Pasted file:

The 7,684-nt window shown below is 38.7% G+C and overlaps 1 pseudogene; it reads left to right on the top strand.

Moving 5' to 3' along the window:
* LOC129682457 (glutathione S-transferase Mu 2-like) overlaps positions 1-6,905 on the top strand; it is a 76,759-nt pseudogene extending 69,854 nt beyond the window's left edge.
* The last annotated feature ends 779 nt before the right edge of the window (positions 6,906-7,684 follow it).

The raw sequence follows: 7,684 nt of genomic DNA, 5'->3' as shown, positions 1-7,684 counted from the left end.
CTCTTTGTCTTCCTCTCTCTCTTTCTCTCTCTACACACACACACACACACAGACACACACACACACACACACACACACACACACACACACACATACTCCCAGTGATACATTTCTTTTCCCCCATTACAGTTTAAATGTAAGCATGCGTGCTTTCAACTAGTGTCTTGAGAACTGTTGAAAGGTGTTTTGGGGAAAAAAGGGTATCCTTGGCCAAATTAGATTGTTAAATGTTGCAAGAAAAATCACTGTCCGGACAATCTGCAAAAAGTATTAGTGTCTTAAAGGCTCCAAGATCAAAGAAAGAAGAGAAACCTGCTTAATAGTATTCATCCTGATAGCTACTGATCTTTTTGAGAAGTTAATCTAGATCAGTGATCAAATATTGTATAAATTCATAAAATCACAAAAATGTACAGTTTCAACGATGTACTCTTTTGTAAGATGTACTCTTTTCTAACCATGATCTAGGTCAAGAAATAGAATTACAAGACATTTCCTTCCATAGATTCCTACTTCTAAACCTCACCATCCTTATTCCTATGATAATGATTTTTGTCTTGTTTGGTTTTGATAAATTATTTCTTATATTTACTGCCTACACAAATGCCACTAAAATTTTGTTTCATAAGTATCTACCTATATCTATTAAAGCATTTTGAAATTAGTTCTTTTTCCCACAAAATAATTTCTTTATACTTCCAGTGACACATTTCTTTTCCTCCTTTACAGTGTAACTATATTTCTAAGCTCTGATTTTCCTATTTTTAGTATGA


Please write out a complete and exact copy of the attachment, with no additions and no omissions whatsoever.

The 7,684-nt window shown below is 38.7% G+C and overlaps 1 pseudogene; it reads left to right on the top strand.

Moving 5' to 3' along the window:
* LOC129682457 (glutathione S-transferase Mu 2-like) overlaps positions 1-6,905 on the top strand; it is a 76,759-nt pseudogene extending 69,854 nt beyond the window's left edge.
* The last annotated feature ends 779 nt before the right edge of the window (positions 6,906-7,684 follow it).

The raw sequence follows: 7,684 nt of genomic DNA, 5'->3' as shown, positions 1-7,684 counted from the left end.
CTCTTTGTCTTCCTCTCTCTCTTTCTCTCTCTACACACACACACACACACAGACACACACACACACACACACACACACACACACACACACACATACTCCCAGTGATACATTTCTTTTCCCCCATTACAGTTTAAATGTAAGCATGCGTGCTTTCAACTAGTGTCTTGAGAACTGTTGAAAGGTGTTTTGGGGAAAAAAGGGTATCCTTGGCCAAATTAGATTGTTAAATGTTGCAAGAAAAATCACTGTCCGGACAATCTGCAAAAAGTATTAGTGTCTTAAAGGCTCCAAGATCAAAGAAAGAAGAGAAACCTGCTTAATAGTATTCATCCTGATAGCTACTGATCTTTTTGAGAAGTTAATCTAGATCAGTGATCAAATATTGTATAAATTCATAAAATCACAAAAATGTACAGTTTCAACGATGTACTCTTTTGTAAGATGTACTCTTTTCTAACCATGATCTAGGTCAAGAAATAGAATTACAAGACATTTCCTTCCATAGATTCCTACTTCTAAACCTCACCATCCTTATTCCTATGATAATGATTTTTGTCTTGTTTGGTTTTGATAAATTATTTCTTATATTTACTGCCTACACAAATGCCACTAAAATTTTGTTTCATAAGTATCTACCTATATCTATTAAAGCATTTTGAAATTAGTTCTTTTTCCCACAAAATAATTTCTTTATACTTCCAGTGACACATTTCTTTTCCTCCTTTACAGTGTAACTATATTTCTAAGCTCTGATTTTCCTATTTTTAGTATGA